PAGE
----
And I’m proud of that. And I think that was a reflection of both the residual of what people saw during COVID. In the needs and the capacity and the importance of that. But it was also recognition that this is a business. It is a business without walls, but every bit of business. And helping them get back in was both important from a business standpoint, but also a food security standpoint.
And then third, I would just say that yes, the farm bill. I will always talk about farm bill.
I think there was one moment when, you know, as the farm show last year when the pressures were such that people did not want us to do a farm. And we said, “Wait a minute, I think we’ve learned, a great deal. We can message this right. We can manage it tightly.”
And I hold that as a proud moment because both of the public listened. And we delivered. And I think that was everything that we had asked. For people who were assessing the risk, probably not the place to be. I’ve never in my career said: “Stay away from Farm Show.” So I think the messaging in that, the learning from this, the protection of public health and safety at the same time, finding the equilibrium between that, and the importance of bringing people together is a proud moment.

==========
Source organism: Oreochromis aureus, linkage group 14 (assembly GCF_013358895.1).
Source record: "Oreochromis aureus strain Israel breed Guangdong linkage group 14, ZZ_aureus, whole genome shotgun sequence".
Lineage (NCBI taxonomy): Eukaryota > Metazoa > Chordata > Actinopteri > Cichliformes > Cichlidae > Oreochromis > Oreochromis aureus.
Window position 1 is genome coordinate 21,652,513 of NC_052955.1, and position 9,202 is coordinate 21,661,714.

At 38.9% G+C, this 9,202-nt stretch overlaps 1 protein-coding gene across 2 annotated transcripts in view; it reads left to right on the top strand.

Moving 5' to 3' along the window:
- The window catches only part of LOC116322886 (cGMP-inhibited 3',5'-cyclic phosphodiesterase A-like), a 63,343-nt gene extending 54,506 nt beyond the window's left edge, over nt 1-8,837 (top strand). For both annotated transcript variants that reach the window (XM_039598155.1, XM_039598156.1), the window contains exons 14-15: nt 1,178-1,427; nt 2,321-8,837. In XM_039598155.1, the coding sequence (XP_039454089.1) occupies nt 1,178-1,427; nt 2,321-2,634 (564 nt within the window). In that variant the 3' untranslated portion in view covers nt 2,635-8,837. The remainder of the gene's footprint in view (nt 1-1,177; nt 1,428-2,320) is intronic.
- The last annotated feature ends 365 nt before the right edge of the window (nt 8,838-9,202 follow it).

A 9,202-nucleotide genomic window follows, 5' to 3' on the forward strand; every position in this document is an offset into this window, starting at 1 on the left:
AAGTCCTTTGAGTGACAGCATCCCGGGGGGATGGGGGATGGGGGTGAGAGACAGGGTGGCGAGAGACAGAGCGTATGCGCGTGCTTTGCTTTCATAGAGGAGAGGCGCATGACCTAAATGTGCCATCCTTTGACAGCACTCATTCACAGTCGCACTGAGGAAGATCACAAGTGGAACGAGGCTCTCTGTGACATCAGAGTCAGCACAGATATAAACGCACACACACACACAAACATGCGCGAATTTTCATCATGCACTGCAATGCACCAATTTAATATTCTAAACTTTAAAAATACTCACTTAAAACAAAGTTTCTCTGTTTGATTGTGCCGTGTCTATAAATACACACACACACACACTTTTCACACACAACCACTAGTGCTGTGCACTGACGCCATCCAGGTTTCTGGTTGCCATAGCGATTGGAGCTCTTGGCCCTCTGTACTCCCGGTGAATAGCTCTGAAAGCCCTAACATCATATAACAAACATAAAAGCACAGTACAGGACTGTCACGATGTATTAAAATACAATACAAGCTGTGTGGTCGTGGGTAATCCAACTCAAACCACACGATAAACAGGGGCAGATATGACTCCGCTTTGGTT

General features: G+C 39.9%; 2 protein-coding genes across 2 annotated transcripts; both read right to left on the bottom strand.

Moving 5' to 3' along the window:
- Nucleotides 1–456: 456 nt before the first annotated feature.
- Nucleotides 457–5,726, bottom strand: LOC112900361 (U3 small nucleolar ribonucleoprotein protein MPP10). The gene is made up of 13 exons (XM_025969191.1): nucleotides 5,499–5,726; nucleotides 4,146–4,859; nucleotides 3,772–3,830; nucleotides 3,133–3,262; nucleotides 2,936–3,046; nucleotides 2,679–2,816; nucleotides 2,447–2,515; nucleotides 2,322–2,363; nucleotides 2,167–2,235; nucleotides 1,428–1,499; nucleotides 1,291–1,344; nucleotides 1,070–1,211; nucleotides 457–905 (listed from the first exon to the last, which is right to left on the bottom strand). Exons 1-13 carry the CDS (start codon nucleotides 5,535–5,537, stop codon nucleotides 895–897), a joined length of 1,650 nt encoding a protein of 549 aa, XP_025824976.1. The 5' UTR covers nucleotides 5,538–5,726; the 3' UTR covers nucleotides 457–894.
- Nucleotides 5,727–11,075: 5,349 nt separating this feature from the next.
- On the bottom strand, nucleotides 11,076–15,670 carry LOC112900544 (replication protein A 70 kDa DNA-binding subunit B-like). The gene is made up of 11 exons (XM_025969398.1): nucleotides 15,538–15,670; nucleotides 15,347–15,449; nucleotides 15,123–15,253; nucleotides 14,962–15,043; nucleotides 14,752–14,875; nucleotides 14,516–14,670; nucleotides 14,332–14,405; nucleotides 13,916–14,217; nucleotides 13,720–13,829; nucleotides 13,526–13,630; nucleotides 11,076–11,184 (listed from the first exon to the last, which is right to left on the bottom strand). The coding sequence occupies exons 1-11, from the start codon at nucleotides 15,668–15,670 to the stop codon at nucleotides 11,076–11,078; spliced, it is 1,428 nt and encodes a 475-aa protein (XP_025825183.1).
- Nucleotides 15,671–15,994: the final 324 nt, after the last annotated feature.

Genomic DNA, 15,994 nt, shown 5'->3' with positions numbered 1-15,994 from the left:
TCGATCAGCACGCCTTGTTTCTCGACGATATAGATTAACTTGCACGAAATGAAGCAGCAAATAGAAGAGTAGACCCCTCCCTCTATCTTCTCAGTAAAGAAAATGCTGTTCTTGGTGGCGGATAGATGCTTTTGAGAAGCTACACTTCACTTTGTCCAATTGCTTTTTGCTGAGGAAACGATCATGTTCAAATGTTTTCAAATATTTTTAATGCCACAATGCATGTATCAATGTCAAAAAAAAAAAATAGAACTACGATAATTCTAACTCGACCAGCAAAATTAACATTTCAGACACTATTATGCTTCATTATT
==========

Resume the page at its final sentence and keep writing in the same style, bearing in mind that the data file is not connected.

C-S: So what’s been the most trying part of being secretary?
Redding: Wow. I think there were several. I’ll just say, remember, when the [Gov. Tom Wolf] arrived, I may be off by a couple of minutes here, but there was enough money in the checking account to basically operate for 20 minutes. And I’m serious, it was like, maybe 25, may have been 30 minutes to fund this commonwealth. So we had no money. We had no money.
So trying times, well, all of a sudden, you’re into your first budget. It’s a protracted, torturous process, because you’re proportioning scarcity. There was nothing there, right? Nobody wants to talk about raising taxes. Nobody wants to cut anything. But everybody acknowledged that every fund that was available to the governor and the government, didn’t have anything there.